Stress

May 19, 2015, 8am PDT
A new study finds that biking to work does wonders for reducing stress levels throughout the day. Too bad most it's so hard to fund biking infrastructure.
Treehugger
November 20, 2013, 7am PST
Have a long commute? If so, you are likely not very engaged in politics with one major exception - higher incomes can counter commuting stress. But for the rest of us, it may explain why we aren't as involved in civic issues we would like.
NPR
March 28, 2013, 5am PDT
Scientists have long theorized that natural settings can help us manage the stress induced by urban living. New research made possible by advances in EEG technology has confirmed the restorative effects of parks.
The New York Times
October 12, 2012, 9am PDT
Scientists are studying whether the stresses of living in urban environments increases the risks of developing mental health disorders. Global urbanization is making the question an urgent one, writes Alison Abbott.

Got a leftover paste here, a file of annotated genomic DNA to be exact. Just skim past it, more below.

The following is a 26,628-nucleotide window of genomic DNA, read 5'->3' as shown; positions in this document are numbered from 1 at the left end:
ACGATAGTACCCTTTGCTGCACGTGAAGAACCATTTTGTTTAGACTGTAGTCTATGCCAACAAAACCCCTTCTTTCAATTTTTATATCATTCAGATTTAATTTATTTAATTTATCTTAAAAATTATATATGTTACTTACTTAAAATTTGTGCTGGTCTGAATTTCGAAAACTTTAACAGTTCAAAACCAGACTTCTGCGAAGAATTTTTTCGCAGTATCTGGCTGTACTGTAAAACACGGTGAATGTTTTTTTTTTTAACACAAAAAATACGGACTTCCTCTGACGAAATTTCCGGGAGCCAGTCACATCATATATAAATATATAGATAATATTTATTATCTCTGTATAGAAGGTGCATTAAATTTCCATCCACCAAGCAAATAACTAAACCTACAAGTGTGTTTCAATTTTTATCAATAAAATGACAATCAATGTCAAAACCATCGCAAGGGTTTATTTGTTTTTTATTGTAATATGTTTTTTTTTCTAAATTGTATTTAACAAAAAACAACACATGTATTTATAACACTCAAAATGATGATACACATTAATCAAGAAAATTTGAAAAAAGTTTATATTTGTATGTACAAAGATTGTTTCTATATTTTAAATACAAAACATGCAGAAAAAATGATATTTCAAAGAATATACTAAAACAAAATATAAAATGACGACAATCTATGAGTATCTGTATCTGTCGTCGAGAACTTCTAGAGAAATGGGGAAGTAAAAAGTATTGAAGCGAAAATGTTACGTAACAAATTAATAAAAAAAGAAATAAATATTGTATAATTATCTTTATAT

Nature
October 14, 2011, 7am PDT
Forbes Magazine picks 15 of the most stressful cities in the United States. To come up with the data, "we analyzed quality-of-life data from the 40 largest metropolitan statistical areas," says Beth Greenfield.
Forbes
July 2, 2011, 1pm PDT
A new study looks at how growing up and living in cities can affect how people process stress.
Per Square Mile
Blog post
September 14, 2009, 11am PDT

Not long ago, I posted on what makes some cities more stressful than others. (See http://www.planetizen.com/node/40441). In that post, I remarked that the ideal objective indicia of stress (resident surveys on crime, illness, etc.) often do not exist for most cities.

Michael Lewyn
Blog post
September 2, 2009, 9am PDT

Forbes just came up with another of its “Most X City” surveys. This week, it listed the most stressful cities (http://www.forbes.com/2009/08/20/stress-unemployment-homes-lifestyle-rea... ). Nearly all of Forbes’ criteria, however, are silly in one respect or another.

Michael Lewyn
September 23, 2008, 10am PDT
By looking at city data and quality-of-life measures, <em>Forbes</em> has created a list of the most stressful cities in the U.S. Chicago, Detroit and New York rank the highest.
Forbes